Collaborative and Compassionate Cancer Care: cancer strategy for children and young people 2021–2026

This Managed Service Network (MSN) for Children and Young People with cancer (CYPC) strategy celebrates the achievements to date as well as setting out ambitions for the coming 5 years.


Collaborative and Compassionate Cancer Care, Our Cancer Strategy for Children and Young People in Scotland 2021-2026, is the first NHS Scotland children and young people's cancer strategy which has been clinically led and is underpinned by science. This strategy builds upon the earlier successes of our children and young people's cancer plans in 2012 and 2016; harnessing the enthusiasm and expertise of the multi-professional teams working within the MSN CYPC, 10 years since its conception.

Grounded in the principles of Realistic Medicine, this strategy affords the children and young people of Scotland with the opportunity to receive world class cancer care, using precision medicine, close to home for the majority of their care and in national centres of excellence for the most specialised elements of treatment.

Much has been achieved through the first two cancer plans, from the adoption of national and regional multidisciplinary teams, through investments in specialist teenager and young adult teams and aftercare nursing, to the creation of an early phase clinical trial network comprising Scotland, Northern Ireland and the North East of England. Our existing state of the art National Bone Marrow Transplantation service will continue to be supported and developed in addition with an aspiration to expand Chimeric Antigen Receptor T-Cell therapy (CAR-T) to the teenagers and young adults patient group; both providing exciting opportunities for the next five years.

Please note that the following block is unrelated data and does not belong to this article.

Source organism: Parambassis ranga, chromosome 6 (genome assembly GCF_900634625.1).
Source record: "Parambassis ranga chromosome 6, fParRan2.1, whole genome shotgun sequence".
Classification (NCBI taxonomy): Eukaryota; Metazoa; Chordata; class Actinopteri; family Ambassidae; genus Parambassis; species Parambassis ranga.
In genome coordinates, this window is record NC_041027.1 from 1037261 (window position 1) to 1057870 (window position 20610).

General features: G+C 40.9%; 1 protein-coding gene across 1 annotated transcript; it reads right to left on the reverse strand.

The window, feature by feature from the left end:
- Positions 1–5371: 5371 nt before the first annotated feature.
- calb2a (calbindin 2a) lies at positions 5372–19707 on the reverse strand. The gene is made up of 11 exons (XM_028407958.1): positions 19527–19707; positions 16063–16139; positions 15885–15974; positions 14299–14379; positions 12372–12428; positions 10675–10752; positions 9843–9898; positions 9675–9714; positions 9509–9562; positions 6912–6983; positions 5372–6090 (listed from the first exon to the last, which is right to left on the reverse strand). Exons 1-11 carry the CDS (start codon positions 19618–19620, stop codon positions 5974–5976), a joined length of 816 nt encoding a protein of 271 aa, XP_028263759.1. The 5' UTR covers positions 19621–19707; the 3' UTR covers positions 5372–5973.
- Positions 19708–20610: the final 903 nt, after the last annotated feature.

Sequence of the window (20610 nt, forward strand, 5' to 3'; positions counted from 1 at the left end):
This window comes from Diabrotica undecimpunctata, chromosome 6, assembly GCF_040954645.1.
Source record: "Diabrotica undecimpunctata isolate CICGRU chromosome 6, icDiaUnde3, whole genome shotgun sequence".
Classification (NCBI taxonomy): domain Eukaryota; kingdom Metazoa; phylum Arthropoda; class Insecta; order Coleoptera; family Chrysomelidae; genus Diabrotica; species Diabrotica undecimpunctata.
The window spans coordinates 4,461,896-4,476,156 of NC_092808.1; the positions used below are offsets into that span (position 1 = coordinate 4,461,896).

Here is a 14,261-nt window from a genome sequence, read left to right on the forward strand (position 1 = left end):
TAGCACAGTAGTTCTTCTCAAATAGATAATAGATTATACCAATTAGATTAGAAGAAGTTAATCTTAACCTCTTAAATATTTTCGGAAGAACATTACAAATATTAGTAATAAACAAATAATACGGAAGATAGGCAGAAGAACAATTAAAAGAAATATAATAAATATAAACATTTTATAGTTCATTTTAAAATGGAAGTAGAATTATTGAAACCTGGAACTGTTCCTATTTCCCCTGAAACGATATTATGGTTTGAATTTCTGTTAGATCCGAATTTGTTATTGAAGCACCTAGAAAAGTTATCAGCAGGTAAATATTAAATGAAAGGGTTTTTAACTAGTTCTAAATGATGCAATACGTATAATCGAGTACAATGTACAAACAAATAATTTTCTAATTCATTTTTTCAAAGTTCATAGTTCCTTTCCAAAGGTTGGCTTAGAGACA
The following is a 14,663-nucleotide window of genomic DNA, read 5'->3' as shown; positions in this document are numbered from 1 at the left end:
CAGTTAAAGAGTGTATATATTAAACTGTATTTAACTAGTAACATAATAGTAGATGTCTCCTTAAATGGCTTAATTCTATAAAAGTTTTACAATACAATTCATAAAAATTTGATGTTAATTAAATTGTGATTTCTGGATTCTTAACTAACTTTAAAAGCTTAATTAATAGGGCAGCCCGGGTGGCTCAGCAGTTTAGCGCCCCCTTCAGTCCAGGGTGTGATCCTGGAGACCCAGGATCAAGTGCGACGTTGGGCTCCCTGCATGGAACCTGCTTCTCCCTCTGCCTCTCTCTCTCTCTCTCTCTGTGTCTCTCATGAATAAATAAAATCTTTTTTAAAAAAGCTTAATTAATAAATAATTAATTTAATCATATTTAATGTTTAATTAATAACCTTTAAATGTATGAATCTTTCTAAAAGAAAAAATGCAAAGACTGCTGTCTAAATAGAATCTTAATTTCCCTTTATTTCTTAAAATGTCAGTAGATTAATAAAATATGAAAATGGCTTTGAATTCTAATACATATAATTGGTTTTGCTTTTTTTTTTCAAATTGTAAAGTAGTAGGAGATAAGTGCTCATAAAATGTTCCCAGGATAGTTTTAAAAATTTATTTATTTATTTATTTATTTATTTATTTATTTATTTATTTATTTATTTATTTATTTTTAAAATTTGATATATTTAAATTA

To support territorial Health Boards in the delivery of this strategy, the MSN CYPC leadership model is evolving to include national lead positions for Doctors, Nurses, Pharmacists and Allied Health Professionals (AHPs); incorporating those who care for children, teenagers and young adult patients. Recognising the complexity of the landscape, the senior leadership team will use the core pillars of systems leadership; Complex Systems Insight, Coalition-Building and Advocacy Tactics and Collaborative Leadership Skills to facilitate change and further harmonise and improve cancer care for our children and young people. Furthermore, to mirror the established and highly successful teenagers and young adults Clinical Advisory Group (CAG), a paediatric CAG will be commissioned, led by a new national Clinical Lead for paediatrics.

Specific clinical developments supported in this cancer strategy are the commissioning of a national molecular radiotherapy service for children, the move to permanent funding for a dedicated teenagers and young adults workforce (devolved to the territorial Health Boards for delivery), raising the profile of supported care services and holistic care, the evolution of a single site expert centre for the delivering of curative radiotherapy for children and a commitment to work towards the substantive funding of the required infrastructure for molecular characterisation of cancer at diagnosis and relapse, to enable access to modern personalised target treatments.

This strategy places the importance of high quality care for those who cannot be cured and equitable access to ongoing care for those who are cured and experiencing long term impacts from their treatment, at its heart, explicitly calling for parity of these parts of the cancer journey with all others.

Collaborative and Compassionate Cancer Care is our ambitious strategy for the next five years, with measurable actions, which when delivered, will enhance the achievements of the last decade; providing world class cancer care for the children and young people of Scotland.

Dr Nicholas Heaney, Children and Young People's Cancer Strategy Oversight Group Chair



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